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This is the end of the beginning on impeachment

If the impeachment investigation of President Donald Trump were a play, the first act would now close.

That’s because, starting Wednesday, we will begin to hear witnesses in the inquiry testifying publicly. Which will be a MAJOR change from the release of transcripts from closed-door interviews that have dominated the conversation around impeachment to date.

Those transcripts have provided a more robust picture of the goings-on in the White House both before and after that fateful July 25 phone call between Trump and Ukrainian President Volodymyr Zelensky. And that picture makes a few things very clear:

1. Several senior officials were convinced the call was inappropriate from the get-go.

2. Trump personal lawyer Rudy Giuliani and acting White House chief of staff Mick Mulvaney were knee-deep in the attempts to convince (coerce?) Ukraine to open investigations into Joe and Hunter Biden as well as the whereabouts of the hacked Democratic National Committee server.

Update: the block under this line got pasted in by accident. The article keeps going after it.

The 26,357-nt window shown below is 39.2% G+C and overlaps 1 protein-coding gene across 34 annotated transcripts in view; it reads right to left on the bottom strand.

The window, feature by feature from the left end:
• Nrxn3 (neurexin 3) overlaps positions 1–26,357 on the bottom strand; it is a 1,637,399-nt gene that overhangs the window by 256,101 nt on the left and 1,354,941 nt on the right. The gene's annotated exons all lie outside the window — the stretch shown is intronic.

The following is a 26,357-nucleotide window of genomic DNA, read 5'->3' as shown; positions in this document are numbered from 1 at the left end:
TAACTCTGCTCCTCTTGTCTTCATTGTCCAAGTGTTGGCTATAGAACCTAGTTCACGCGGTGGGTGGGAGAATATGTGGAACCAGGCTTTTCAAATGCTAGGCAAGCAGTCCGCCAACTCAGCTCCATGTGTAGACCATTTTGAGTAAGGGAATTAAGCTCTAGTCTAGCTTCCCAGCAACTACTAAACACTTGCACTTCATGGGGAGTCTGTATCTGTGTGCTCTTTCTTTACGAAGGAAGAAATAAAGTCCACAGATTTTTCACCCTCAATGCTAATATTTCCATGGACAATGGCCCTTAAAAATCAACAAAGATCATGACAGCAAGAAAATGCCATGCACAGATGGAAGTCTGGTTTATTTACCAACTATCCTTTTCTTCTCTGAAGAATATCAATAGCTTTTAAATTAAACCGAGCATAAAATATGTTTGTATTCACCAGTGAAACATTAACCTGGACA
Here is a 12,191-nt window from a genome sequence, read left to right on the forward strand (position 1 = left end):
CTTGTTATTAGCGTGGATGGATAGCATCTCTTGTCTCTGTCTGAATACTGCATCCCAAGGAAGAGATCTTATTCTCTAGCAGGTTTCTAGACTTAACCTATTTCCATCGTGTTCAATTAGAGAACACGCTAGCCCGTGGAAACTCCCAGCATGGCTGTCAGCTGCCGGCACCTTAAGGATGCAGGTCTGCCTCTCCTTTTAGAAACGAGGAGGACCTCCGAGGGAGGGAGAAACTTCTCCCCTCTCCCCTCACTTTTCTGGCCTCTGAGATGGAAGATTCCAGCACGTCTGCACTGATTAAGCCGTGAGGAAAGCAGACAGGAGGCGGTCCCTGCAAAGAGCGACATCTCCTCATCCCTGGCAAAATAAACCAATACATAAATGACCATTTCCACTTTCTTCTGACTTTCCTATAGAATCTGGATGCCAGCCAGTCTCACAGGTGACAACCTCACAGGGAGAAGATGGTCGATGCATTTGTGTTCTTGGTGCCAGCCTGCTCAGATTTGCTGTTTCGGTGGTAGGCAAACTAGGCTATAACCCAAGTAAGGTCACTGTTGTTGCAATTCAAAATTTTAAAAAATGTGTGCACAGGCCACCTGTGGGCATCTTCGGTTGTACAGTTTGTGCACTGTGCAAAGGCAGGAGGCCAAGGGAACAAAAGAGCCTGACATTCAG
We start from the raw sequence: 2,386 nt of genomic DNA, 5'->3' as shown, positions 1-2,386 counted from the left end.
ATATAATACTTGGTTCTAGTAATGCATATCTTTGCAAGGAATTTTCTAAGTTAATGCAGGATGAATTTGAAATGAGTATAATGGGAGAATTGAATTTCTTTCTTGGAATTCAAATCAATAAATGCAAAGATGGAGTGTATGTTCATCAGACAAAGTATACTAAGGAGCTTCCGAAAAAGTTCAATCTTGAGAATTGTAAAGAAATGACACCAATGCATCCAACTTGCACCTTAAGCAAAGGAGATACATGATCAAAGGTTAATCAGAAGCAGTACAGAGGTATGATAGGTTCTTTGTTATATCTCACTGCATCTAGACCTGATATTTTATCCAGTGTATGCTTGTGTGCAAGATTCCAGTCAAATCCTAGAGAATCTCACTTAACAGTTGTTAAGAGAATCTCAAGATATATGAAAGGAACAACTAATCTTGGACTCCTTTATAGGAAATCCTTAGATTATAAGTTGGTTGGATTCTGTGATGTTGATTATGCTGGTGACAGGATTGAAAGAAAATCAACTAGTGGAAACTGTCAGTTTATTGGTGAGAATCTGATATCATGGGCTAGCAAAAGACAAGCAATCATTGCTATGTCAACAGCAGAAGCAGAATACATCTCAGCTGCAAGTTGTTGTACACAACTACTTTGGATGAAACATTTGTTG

3. US Ambassador to the European Union Gordon Sondland openly floated a quid pro quo — security aid for opening investigations — in a conversation with a top Ukrainian official.

The truth is, however, wrapping your arms around these lengthy — and, at times, hard to follow — transcripts is no easy task. And that means that for most people outside the world of politics, the real impeachment inquiry will begin next week.

We are a visual people. Images have a power to move us that words on a page often do not. (He says as someone who writes for a living.) The public hearings, then, are the truly high-stakes fight here. There will be moments from each day of testimony, moments that get played (and replayed) on cable TV. Moments that will come to define not just a witness but the proceedings more broadly.

Get ready.

The Point: Act 1 is over. And Act 2 is where all the major drama happens.






And that was the week that was in 17 headlines.